2020.07.01 | 2020.07.10

In Divenire. Alan Charlton

The A arte Invernizzi gallery opened on Wednesday, 1 July 2020, Alan Charlton. The Breath of the Boundary, the first in a series of exhibitions entitled Becoming: Idea to Image in Contemporary Art.

How can we interpret and define the conception of a work, the idea of an image, in today’s augmented dimension of our daily activities and creative undertakings? Does a project still have an autonomy and meaning of its own in the distracted, participatory immersiveness of our post-digital world? How can we rethink and redefine this relationship in view of the uncharted coordinates of spacetime and experience that we are living in today? In this expanded dimension of the senses and of the mind, what does it mean to project those presences of rejection, interrogation, and thresholds onto the “elsewhere” that are works of art? These exhibitions will attempt to investigate the relationship between the idea and the work in a way that is new and relevant to the contemporary world, by showing both the individual, historical, and contextual specificity of the choices made by individual artists, and the relevancy of their creative developments. In other words, “in becoming” - between what was and what will be. In the making - between idea and image.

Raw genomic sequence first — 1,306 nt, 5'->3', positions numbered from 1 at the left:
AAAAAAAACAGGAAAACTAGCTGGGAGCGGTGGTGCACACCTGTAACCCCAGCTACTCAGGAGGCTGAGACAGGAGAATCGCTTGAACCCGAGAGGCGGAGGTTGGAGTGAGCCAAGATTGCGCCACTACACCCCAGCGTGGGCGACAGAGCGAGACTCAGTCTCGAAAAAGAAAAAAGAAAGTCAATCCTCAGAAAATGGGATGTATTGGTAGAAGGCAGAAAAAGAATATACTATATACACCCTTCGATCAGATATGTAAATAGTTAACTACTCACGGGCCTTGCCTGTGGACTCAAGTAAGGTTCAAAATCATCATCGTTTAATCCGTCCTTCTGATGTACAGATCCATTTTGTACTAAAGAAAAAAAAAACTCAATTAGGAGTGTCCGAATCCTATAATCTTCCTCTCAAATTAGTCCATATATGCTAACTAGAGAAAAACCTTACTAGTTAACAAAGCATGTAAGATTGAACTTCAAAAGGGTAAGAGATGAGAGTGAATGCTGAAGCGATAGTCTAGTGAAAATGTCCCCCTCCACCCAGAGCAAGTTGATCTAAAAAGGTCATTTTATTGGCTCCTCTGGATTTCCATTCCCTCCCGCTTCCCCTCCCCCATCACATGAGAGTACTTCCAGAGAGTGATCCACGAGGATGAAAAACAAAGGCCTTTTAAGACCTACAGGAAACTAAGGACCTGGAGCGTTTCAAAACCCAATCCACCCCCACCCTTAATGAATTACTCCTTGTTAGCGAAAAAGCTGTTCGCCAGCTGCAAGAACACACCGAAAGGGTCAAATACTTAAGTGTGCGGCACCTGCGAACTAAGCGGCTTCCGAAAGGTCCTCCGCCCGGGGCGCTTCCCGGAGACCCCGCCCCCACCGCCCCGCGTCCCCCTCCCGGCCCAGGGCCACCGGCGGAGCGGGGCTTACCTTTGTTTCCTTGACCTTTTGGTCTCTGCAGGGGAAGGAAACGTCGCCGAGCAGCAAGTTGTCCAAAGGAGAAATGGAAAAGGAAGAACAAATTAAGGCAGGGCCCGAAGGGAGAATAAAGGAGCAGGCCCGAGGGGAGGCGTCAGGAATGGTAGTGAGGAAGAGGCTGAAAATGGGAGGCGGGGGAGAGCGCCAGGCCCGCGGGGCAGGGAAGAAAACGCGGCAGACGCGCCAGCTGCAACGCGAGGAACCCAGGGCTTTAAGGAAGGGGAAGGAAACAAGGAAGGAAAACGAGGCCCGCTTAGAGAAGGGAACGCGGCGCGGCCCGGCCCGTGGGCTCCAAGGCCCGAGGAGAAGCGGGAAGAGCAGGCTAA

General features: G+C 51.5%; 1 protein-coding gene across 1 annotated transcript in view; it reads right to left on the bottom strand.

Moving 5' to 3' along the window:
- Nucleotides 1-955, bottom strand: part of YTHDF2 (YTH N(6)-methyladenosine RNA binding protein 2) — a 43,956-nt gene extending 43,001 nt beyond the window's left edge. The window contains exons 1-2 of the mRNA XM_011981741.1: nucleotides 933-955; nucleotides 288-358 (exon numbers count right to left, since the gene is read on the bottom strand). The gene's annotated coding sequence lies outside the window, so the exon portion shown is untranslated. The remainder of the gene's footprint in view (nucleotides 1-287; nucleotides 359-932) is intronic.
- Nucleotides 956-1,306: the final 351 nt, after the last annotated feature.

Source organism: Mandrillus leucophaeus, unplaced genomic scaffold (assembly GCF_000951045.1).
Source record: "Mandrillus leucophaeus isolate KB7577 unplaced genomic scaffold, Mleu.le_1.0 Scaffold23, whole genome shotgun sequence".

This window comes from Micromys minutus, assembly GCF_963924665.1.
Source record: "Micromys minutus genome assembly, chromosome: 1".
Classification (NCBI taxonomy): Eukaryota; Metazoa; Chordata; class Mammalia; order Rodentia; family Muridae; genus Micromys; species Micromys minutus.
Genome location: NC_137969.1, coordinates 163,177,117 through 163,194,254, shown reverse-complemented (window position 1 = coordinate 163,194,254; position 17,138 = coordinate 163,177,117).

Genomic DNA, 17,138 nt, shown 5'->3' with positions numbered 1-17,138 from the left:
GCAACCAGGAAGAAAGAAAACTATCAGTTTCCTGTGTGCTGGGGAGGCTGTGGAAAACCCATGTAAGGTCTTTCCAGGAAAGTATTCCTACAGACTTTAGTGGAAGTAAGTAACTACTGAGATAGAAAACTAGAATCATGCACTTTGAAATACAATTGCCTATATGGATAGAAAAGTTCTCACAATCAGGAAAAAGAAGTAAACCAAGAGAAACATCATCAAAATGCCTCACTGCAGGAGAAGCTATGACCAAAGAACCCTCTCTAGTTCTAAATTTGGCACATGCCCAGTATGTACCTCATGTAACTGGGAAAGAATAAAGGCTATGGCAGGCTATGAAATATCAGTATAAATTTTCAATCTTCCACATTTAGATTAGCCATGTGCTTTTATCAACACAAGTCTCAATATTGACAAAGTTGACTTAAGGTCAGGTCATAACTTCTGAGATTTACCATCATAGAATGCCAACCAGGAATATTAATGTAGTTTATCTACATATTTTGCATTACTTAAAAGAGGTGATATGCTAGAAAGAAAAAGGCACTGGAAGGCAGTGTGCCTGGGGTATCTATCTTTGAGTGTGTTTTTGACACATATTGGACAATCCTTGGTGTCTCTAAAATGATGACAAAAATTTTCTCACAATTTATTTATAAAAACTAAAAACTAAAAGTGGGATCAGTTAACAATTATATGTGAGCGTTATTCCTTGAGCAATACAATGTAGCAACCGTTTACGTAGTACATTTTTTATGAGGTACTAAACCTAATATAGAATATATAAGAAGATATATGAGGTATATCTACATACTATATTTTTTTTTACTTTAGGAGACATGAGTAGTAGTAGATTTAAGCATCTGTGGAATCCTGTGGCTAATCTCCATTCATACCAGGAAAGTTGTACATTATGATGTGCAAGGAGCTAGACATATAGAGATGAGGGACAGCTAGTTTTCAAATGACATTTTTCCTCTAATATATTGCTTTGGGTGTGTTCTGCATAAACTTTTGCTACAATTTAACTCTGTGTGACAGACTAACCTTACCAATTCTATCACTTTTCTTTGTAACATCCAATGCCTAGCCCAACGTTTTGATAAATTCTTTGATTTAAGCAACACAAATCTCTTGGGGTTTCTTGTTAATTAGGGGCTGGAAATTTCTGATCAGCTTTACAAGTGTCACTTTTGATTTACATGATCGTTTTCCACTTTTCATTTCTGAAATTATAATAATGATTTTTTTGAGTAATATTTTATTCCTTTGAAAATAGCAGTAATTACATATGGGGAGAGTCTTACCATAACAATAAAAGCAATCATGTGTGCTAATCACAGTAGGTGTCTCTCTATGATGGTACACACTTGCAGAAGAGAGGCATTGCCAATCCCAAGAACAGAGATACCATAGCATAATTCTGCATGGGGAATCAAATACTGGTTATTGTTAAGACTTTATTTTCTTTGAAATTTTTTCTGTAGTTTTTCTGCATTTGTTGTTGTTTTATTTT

On this occasion, Pyramid Grid Painting (2011) has been shown in the upstairs room: this emblematic work helps clarify the relationship between idea and image in Alan Charlton’s art. The work consists of eleven monochrome grey canvases of the same shade, arranged to form an inverted pyramid. It is preceded by a collage project, in which proportionality and colours can be seen to be analogous, whereas its phenomenal and experiential outcome is of an entirely different nature. Answering a question about the role of planning in his work, during a conversation some years ago, Charlton told me with his customarily intense, carefully thought-through spontaneity: “Making a drawing is one thing, but then, when you’ve done it, it becomes a completely different work”. (Francesca Pola)